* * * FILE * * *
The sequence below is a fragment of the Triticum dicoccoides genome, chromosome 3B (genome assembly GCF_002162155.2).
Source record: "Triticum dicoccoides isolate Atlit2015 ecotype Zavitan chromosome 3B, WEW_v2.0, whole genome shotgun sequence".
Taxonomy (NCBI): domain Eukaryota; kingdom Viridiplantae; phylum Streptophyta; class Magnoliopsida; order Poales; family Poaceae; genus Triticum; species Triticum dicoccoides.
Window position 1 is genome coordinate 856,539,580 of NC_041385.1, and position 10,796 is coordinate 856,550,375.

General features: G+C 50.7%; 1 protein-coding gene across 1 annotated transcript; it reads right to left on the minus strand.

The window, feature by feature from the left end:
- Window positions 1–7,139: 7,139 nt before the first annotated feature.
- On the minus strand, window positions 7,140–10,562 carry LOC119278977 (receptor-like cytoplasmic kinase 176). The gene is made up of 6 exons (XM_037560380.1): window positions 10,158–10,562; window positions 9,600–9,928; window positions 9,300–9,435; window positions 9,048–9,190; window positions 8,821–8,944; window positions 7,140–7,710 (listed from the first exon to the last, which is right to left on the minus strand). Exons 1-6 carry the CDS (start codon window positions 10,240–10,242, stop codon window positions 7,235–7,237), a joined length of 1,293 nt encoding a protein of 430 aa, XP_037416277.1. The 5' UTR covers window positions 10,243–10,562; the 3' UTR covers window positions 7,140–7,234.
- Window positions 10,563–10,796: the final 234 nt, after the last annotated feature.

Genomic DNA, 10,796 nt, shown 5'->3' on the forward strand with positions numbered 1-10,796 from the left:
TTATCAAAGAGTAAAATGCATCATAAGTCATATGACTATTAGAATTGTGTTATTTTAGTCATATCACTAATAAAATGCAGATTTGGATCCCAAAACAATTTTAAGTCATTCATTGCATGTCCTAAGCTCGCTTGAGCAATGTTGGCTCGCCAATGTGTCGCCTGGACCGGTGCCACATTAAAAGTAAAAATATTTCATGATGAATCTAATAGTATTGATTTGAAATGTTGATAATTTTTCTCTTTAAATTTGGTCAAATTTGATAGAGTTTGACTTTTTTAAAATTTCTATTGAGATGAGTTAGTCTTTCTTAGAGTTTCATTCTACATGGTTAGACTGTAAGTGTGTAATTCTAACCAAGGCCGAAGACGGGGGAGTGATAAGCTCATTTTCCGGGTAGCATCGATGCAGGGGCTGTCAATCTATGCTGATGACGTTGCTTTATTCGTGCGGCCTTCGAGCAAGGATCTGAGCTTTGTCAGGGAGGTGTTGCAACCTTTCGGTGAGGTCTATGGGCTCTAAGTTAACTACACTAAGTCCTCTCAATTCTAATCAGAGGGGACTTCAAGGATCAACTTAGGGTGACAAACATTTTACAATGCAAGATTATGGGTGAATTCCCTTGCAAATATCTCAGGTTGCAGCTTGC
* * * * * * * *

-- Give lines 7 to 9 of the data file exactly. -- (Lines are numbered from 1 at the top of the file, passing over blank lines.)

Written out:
- Window positions 1–7,139: 7,139 nt before the first annotated feature.
- On the minus strand, window positions 7,140–10,562 carry LOC119278977 (receptor-like cytoplasmic kinase 176). The gene is made up of 6 exons (XM_037560380.1): window positions 10,158–10,562; window positions 9,600–9,928; window positions 9,300–9,435; window positions 9,048–9,190; window positions 8,821–8,944; window positions 7,140–7,710 (listed from the first exon to the last, which is right to left on the minus strand). Exons 1-6 carry the CDS (start codon window positions 10,240–10,242, stop codon window positions 7,235–7,237), a joined length of 1,293 nt encoding a protein of 430 aa, XP_037416277.1. The 5' UTR covers window positions 10,243–10,562; the 3' UTR covers window positions 7,140–7,234.
- Window positions 10,563–10,796: the final 234 nt, after the last annotated feature.